Where there's smoke
By Suhrith Parthasarathy
New Zealand is expected to be the first country after
Australia to force cigarette makers to sell their products in
plain packages, reports the Sydney Morning Herald. Tariana
Turia, New Zealand's associate minister of health, announced on
Tuesday a plan to introduce legislation that will standardize
the color and design of packets and vowed that the law, once
passed, "will remove the last remaining vestige of glamour from
these deadly products."
There is, however, a wrinkle to Turia's proposal. Several
tobacco-growing nations, led by the Ukraine, are challenging the
Australian law in front of the World Trade Organization, and
Turia said she won't introduce her legislation until the WTO
challenges are resolved. Phillip Morris International is also
pursuing a case in international arbitration, arguing that the
Australian proposal violates an investment treaty with Hong
Kong, causing billions of dollars in damages.
By Dan Brillman
Much is made of Clarence Thomas's penchant for not asking
questions from the bench. Oh, the silent partner of the Supreme
Court may crack a joke once every seven years, and away from the
court he is a hot ticket on the legal speaking circuit. But what
if he has a burning question during oral arguments?
Well, just asking it would be too easy. So he writes it down
and slides it over to Justice Stephen Breyer, reports TheWashington Post (hat tip: ABA Journal).
At a recent speech at Harvard, Thomas revealed he sometimes
passes notes to his colleague that ask "What about this, Steve?"
"I'll say it was just something I was throwing out," he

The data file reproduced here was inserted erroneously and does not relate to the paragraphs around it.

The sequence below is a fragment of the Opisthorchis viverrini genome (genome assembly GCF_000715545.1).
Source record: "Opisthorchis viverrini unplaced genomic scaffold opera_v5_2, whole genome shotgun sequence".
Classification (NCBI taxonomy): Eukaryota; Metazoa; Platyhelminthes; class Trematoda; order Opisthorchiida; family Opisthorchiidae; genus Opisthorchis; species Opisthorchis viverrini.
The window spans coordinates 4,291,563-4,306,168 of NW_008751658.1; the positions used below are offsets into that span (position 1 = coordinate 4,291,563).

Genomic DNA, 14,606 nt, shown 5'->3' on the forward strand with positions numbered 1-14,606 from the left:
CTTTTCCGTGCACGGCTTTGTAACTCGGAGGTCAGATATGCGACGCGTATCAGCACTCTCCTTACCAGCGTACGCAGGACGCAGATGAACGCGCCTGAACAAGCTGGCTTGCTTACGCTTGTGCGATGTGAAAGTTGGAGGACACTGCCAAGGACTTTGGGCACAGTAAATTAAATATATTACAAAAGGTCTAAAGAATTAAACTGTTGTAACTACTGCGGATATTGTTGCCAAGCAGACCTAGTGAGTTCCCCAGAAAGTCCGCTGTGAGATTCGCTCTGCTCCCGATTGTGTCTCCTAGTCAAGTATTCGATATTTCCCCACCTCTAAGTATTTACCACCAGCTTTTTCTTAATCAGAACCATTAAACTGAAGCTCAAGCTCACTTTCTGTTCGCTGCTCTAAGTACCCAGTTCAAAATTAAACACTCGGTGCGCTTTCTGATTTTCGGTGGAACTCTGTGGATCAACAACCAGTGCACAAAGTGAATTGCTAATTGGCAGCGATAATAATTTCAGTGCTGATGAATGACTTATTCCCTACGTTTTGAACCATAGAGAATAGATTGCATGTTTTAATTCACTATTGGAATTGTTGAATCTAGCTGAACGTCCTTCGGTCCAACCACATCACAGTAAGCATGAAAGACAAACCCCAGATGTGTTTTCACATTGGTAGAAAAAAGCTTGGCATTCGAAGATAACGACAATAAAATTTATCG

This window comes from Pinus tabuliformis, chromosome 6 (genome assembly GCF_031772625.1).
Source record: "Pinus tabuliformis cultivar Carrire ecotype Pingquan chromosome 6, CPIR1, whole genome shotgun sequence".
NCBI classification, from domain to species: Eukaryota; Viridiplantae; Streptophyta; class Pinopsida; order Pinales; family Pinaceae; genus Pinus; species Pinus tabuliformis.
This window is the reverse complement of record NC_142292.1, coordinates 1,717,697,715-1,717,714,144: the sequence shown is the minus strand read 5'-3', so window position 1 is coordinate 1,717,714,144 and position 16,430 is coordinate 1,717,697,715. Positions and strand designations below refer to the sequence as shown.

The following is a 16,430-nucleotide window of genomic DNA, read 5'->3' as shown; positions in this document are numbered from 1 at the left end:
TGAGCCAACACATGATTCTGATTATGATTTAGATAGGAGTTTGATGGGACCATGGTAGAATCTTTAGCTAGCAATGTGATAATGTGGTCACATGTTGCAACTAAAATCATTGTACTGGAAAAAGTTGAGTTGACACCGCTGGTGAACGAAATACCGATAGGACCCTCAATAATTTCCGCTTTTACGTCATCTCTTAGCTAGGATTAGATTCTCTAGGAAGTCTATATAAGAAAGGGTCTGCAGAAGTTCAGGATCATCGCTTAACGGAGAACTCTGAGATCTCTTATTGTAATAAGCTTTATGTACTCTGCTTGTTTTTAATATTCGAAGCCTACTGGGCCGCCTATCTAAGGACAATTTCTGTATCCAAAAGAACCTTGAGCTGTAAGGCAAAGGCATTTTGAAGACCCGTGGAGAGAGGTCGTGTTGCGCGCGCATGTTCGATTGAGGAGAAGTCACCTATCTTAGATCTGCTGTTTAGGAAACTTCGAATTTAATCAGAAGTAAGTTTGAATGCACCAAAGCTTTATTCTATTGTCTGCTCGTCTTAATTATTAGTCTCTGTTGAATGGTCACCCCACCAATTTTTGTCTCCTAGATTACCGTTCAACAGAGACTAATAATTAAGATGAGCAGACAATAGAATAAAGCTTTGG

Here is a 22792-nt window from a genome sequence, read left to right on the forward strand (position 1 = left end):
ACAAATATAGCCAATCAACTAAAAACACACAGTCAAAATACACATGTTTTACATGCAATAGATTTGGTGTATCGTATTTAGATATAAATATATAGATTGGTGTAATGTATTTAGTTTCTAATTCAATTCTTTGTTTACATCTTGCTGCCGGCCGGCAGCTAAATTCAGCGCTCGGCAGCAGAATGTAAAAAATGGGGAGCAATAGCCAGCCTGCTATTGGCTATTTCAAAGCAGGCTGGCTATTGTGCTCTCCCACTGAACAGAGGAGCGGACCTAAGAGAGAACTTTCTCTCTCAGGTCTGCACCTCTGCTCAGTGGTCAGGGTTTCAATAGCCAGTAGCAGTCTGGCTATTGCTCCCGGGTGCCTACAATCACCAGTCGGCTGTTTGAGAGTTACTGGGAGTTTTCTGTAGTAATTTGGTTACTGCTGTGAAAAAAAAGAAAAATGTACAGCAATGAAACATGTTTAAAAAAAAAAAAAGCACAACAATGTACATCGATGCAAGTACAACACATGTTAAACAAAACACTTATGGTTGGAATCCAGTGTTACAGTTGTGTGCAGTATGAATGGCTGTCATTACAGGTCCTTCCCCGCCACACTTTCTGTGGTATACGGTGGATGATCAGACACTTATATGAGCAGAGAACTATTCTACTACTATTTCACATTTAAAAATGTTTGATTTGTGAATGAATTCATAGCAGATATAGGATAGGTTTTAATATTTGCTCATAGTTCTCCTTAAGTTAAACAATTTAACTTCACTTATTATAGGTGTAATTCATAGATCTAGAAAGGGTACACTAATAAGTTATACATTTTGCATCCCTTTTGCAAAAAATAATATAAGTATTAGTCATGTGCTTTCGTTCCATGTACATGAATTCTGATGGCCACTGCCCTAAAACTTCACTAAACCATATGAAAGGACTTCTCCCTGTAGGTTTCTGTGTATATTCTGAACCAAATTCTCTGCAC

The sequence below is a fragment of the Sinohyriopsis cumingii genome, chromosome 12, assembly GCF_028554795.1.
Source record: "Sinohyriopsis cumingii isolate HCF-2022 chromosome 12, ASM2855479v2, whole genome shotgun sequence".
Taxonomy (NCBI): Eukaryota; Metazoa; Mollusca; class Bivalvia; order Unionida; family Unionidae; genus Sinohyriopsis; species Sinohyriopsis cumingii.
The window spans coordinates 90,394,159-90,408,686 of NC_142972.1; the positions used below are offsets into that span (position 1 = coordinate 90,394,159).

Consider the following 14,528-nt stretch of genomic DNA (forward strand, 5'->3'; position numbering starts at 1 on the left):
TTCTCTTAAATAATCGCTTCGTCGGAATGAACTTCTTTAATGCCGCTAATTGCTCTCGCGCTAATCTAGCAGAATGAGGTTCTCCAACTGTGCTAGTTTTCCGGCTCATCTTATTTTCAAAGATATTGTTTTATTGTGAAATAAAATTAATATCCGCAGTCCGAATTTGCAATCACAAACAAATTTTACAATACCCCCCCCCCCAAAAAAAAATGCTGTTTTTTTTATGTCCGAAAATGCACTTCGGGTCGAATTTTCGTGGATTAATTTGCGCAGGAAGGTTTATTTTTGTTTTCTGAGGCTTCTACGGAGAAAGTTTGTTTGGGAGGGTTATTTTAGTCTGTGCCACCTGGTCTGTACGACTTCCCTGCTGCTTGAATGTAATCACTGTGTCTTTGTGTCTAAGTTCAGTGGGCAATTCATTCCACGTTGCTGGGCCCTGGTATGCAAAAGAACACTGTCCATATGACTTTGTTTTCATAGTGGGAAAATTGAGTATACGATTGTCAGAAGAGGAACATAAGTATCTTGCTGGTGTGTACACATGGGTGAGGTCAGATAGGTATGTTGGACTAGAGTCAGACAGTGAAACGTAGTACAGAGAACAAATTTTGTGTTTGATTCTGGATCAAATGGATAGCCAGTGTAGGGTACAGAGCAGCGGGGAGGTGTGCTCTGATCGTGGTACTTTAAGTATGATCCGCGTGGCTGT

continued, with a reported chuckle to the audience. "So you can
blame some of those Breyer questions on me."
I am the walrus
By Caitlin Tremblay
A Canadian man dubbed the "Kanye West of walrus training" is
the target of a new lawsuit.
Philip Demers, a walrus trainer in Niagara Falls, Ontario,
is being sued by Marineland, the theme park that employed him
until 2012, according to ABC News. Among the charges: Demers
trespassed and intimidated and then plotted to steal Smooshi, a
walrus with whom he had a close relationship, according to the
Marineland says Demers became "upset and displeased" after
his pitch for a reality TV show called "The Walrus Whisperer"
was rejected in August 2011. The show billed Demers as the Kanye
West of walrus training for being outspoken and dramatic.
Demers, who left his job at the theme park in August 2012, says
the reality TV rejection had nothing to do with his resignation.
He has since become an outspoken critic of Marineland, claiming
the animals live in poor conditions.
Canada's Accredited Zoos and Aquariums investigated Demers's
claims but concluded that Marineland was doing everything by the
book. Demers says he is skeptical of the findings because the
organiztion has a close relationship with Marineland.
The theme park hasn't commented further on the lawsuit filed
in Ontario but Demers has hopes he and the walrus will be
reunited soon. "Smooshi and I share an anomaly of a relationship
which continues to inspire me, and I do dream of a day when we
can be reunited," he told ABC News.
Summary Judgments for February 15
Summary Judgments for February 14
Summary Judgments for February 13
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